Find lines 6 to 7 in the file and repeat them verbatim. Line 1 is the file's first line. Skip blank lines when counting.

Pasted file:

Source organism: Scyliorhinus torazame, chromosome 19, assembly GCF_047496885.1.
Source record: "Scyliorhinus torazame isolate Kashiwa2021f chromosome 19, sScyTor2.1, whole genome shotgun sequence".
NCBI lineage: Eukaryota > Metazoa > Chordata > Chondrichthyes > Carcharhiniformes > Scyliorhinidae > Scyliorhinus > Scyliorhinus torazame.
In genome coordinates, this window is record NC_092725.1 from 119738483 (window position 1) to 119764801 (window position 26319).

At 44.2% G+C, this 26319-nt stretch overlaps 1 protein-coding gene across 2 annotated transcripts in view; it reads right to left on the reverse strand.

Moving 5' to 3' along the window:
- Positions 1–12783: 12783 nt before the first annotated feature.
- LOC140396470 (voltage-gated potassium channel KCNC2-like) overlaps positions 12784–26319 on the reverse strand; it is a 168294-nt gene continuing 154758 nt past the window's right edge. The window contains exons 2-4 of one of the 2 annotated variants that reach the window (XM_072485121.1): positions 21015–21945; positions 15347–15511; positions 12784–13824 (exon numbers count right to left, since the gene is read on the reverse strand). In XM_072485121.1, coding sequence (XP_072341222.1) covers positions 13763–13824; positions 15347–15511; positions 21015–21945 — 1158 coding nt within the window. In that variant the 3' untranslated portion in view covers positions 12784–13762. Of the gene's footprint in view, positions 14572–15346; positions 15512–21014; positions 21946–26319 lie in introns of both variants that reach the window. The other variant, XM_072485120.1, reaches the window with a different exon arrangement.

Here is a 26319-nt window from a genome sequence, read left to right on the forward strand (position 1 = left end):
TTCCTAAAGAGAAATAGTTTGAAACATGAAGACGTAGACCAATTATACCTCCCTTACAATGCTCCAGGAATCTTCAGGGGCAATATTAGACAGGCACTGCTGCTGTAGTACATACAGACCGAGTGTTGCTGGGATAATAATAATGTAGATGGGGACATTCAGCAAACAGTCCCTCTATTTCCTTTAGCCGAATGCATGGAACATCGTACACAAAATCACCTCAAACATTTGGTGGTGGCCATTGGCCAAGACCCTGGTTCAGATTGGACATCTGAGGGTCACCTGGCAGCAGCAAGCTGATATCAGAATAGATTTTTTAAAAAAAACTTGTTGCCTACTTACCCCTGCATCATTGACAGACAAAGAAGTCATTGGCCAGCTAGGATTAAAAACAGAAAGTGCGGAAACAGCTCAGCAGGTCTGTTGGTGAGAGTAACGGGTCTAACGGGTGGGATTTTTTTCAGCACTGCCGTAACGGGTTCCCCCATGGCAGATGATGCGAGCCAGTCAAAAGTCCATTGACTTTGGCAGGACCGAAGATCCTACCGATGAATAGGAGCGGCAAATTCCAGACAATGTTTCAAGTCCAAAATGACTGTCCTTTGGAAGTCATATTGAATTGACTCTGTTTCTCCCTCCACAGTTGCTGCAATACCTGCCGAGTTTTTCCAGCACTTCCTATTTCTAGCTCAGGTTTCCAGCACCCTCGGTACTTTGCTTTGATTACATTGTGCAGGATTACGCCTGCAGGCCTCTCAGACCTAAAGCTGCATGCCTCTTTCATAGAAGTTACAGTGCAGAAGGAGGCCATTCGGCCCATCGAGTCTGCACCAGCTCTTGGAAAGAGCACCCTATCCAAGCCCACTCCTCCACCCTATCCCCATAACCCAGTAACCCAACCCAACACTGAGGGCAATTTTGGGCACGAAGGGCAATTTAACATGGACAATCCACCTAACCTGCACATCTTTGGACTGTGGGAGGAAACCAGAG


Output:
Moving 5' to 3' along the window:
- Positions 1–12783: 12783 nt before the first annotated feature.